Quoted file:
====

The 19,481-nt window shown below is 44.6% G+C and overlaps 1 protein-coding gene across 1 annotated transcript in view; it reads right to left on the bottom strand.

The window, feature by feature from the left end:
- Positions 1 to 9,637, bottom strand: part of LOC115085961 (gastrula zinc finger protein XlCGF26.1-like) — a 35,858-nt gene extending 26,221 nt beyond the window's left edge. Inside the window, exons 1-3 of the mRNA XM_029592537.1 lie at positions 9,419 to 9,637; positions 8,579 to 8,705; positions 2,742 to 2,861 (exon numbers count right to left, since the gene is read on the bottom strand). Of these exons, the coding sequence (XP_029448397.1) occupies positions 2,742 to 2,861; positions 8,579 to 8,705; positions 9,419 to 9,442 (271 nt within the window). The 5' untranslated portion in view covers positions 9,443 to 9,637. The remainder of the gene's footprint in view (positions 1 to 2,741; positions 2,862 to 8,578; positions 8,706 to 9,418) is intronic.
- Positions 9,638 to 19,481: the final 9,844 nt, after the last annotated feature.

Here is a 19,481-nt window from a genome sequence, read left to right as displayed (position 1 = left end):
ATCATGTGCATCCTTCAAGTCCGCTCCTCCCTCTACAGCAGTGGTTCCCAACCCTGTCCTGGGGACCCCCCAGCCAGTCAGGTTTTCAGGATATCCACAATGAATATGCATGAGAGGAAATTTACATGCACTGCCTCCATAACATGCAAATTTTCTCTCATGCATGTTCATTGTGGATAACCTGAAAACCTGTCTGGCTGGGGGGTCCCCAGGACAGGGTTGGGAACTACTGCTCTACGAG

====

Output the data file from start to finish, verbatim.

The 19,481-nt window shown below is 44.6% G+C and overlaps 1 protein-coding gene across 1 annotated transcript in view; it reads right to left on the bottom strand.

The window, feature by feature from the left end:
- Positions 1 to 9,637, bottom strand: part of LOC115085961 (gastrula zinc finger protein XlCGF26.1-like) — a 35,858-nt gene extending 26,221 nt beyond the window's left edge. Inside the window, exons 1-3 of the mRNA XM_029592537.1 lie at positions 9,419 to 9,637; positions 8,579 to 8,705; positions 2,742 to 2,861 (exon numbers count right to left, since the gene is read on the bottom strand). Of these exons, the coding sequence (XP_029448397.1) occupies positions 2,742 to 2,861; positions 8,579 to 8,705; positions 9,419 to 9,442 (271 nt within the window). The 5' untranslated portion in view covers positions 9,443 to 9,637. The remainder of the gene's footprint in view (positions 1 to 2,741; positions 2,862 to 8,578; positions 8,706 to 9,418) is intronic.
- Positions 9,638 to 19,481: the final 9,844 nt, after the last annotated feature.

Here is a 19,481-nt window from a genome sequence, read left to right as displayed (position 1 = left end):
ATCATGTGCATCCTTCAAGTCCGCTCCTCCCTCTACAGCAGTGGTTCCCAACCCTGTCCTGGGGACCCCCCAGCCAGTCAGGTTTTCAGGATATCCACAATGAATATGCATGAGAGGAAATTTACATGCACTGCCTCCATAACATGCAAATTTTCTCTCATGCATGTTCATTGTGGATAACCTGAAAACCTGTCTGGCTGGGGGGTCCCCAGGACAGGGTTGGGAACTACTGCTCTACGAG